“You take the blue pill, the story ends, you wake up in your bed and believe whatever you want to believe. You take the red pill, you stay in wonderland, and I show you how deep the rabbit hole goes.” Is it too late to take the red pill? As I was reading through Stephen Hicks’s book Explaining Postmodernism, I instantly began reflecting on the movie, Matrix. Hicks dives headfirst into Postmodernism with all its influential philosophers. He explains that the postmodern stance is in direct opposition to modernism. By seeing that postmodernism leads to “nihilism” – the destruction of traditional values and beliefs, one gains a better understanding of the process. Tracing postmodernism back to the philosophers that influenced its conception, helps bring understanding of how its many complexities fit together. Hicks confesses that even if one understands the many influences and the consequences that ensue postmodernism, it can’t be refuted.
A person may watch the Matrix trilogy for its special effects and actions scenes, or, for the numerous philosophical influences hidden within its script. The French postmodern philosopher, Jean Baudrillard, argues that the modern consumer culture and its many simulations are far more real than reality itself. We live in a consumer culture that is filled with things that are created to represent a form of reality that isn’t true. Plato believed that the world we live in was an illusion. Humans needed to free themselves from the illusion in order to find reality. Rene Descartes questions whether one can truly be certain the world that is experienced is the real world. He concludes that human senses cannot be trusted and that everything we know may be under the control of evil. Since dreams are so vivid, they therefore must be real. In the Matrix, Neo realizes through the guidance of Morpheus, that his human existence is just a façade. It is not reality. What was really happening was humans were being raised in fields and farmed as a source of energy for the machine world. A human’s entire life existed encased in ooze where their brains were stimulated with the illusion of living their lives with an independent free will. “What is the Matrix itself? Control. A computer-generated dream world built to keep us under control in order to change a human being into this.” A copper top battery. Neo rejects the idea and Morpheus – like Hicks – explains that it is a hard reality to grasp, but it is the truth.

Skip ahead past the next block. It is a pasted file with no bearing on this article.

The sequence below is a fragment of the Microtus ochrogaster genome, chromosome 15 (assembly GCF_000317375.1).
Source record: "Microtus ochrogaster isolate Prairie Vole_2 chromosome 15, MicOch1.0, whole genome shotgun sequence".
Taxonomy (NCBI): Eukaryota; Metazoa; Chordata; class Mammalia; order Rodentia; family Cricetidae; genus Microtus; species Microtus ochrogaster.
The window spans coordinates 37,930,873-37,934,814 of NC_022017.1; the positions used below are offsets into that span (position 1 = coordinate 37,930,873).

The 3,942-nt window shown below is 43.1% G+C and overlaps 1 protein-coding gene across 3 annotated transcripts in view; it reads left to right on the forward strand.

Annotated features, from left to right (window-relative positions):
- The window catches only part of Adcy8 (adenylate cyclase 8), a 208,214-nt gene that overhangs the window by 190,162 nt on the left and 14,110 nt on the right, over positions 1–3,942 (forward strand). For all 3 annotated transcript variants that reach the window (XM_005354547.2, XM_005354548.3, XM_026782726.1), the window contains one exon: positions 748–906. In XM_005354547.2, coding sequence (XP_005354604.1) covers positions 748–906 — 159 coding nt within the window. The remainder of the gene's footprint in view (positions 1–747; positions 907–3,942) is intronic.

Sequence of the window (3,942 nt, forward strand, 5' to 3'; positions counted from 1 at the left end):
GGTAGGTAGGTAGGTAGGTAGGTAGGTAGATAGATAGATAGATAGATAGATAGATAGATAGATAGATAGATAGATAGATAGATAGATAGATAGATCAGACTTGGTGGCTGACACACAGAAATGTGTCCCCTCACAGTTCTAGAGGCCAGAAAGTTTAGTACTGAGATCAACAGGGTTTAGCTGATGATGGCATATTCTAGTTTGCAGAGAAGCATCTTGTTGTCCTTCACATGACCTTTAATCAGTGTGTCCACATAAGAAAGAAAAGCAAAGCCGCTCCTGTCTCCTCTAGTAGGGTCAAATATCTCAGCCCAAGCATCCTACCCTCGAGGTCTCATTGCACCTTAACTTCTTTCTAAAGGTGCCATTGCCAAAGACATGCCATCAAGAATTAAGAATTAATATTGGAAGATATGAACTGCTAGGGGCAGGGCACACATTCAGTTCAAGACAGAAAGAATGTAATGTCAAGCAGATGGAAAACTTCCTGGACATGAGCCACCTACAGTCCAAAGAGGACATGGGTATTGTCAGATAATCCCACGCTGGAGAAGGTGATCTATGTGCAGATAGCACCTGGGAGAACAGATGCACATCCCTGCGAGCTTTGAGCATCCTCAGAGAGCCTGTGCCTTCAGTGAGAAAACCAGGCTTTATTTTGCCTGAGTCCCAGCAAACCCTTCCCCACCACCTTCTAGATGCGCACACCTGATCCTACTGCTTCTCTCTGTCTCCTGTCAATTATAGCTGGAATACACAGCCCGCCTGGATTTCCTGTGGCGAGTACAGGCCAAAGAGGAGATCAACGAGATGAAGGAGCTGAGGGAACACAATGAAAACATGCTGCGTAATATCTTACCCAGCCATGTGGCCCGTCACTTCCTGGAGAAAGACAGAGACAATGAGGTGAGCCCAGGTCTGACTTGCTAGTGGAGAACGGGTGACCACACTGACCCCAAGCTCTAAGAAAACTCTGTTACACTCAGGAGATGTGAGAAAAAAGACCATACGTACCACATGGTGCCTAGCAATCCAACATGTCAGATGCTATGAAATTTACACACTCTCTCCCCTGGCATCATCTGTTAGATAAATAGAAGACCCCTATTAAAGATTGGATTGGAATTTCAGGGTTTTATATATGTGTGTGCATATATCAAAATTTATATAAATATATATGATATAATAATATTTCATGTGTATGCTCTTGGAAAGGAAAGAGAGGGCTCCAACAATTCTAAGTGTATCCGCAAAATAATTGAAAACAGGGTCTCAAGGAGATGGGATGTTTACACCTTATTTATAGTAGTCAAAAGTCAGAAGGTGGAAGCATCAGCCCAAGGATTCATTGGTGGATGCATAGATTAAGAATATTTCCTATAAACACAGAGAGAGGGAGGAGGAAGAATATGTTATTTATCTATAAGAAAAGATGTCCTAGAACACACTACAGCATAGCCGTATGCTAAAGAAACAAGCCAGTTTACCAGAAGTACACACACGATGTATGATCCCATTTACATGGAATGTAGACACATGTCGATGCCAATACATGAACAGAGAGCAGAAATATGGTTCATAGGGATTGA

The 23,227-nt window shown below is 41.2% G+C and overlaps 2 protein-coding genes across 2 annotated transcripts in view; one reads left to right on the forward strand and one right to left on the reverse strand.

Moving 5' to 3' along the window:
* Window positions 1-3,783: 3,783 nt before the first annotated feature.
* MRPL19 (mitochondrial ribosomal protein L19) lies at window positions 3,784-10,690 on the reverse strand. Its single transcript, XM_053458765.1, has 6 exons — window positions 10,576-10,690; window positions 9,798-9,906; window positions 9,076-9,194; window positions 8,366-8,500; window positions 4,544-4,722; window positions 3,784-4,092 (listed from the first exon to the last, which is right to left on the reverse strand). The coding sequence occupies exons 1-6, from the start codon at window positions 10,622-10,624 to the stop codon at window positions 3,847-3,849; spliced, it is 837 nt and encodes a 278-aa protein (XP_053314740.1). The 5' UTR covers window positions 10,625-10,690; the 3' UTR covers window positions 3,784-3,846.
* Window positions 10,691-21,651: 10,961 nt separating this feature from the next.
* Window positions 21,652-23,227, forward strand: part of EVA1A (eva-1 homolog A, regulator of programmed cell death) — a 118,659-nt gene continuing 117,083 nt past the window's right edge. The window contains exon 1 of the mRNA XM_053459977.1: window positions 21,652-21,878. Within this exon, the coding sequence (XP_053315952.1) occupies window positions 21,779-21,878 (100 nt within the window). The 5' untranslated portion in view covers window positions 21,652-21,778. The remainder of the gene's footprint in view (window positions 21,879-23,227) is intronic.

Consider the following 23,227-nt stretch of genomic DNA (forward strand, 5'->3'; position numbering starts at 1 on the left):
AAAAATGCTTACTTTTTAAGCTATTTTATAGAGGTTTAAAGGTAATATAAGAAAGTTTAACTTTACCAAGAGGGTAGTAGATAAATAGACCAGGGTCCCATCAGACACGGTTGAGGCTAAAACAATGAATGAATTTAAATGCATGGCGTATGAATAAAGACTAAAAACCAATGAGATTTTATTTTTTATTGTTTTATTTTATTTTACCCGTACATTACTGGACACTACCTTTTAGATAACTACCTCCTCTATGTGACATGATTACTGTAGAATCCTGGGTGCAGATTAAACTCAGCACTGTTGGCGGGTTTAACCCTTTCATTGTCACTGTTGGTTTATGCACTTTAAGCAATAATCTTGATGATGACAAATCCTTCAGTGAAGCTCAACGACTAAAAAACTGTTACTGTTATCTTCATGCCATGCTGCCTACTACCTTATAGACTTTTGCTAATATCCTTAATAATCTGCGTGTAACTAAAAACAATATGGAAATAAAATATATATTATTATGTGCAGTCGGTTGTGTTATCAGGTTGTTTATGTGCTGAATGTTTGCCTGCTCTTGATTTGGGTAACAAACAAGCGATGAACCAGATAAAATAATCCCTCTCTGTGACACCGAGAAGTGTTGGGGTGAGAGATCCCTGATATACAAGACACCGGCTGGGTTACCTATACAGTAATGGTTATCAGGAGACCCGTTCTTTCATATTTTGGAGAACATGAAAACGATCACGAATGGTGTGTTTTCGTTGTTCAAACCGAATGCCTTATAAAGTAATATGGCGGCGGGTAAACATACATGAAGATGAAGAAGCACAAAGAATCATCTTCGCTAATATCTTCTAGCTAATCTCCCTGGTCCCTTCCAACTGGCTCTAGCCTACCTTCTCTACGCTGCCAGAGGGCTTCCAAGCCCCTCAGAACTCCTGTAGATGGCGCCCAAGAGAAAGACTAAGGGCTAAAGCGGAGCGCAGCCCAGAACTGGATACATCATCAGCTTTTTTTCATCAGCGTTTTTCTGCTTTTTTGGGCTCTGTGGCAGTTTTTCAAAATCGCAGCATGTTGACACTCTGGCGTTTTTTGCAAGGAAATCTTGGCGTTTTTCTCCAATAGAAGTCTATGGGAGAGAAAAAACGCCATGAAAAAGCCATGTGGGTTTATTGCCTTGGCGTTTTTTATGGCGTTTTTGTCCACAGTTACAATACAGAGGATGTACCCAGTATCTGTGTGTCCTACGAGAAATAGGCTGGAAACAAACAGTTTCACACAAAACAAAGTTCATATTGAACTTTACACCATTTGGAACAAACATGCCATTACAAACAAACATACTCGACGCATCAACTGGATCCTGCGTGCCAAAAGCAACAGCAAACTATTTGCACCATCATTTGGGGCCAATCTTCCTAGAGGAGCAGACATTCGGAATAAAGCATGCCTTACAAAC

Hicks’s intent is to help us gain a better understanding of the world we lead in. He isn’t without his critics. As a leader, I find it necessary to understand the many influences that have molded my thinking. Some of them are negative, some are positive, and some have been evolving for centuries. And yet others are in reaction to centuries of thought. Some I have chosen, and some have been thrust upon me by culture. Like Hicks, identifying the influences along with their ramifications doesn’t change the fact that they exist. Much like we see in Tom Holland’s book Dominion, whether one believes or not in Christianity, its influence cannot be contested. Like Kant, there are many times I feel the need to choose faith over reason. Though we live in a messy world, I choose to believe that God is not surprised; that He has a plan for good and not for evil. I choose to place my trust in a God that is bigger than my understanding. Who is more powerful than my problems and who loves His creation with an everlasting love? It is by choosing faith that I can lead, love and embrace those that are consumed by a postmodern world. I am appreciative of each and every one of my fellow doctoral candidates and to Dr. Jason Clark for their influence. They have breathed fresh air and insight into me as a leader.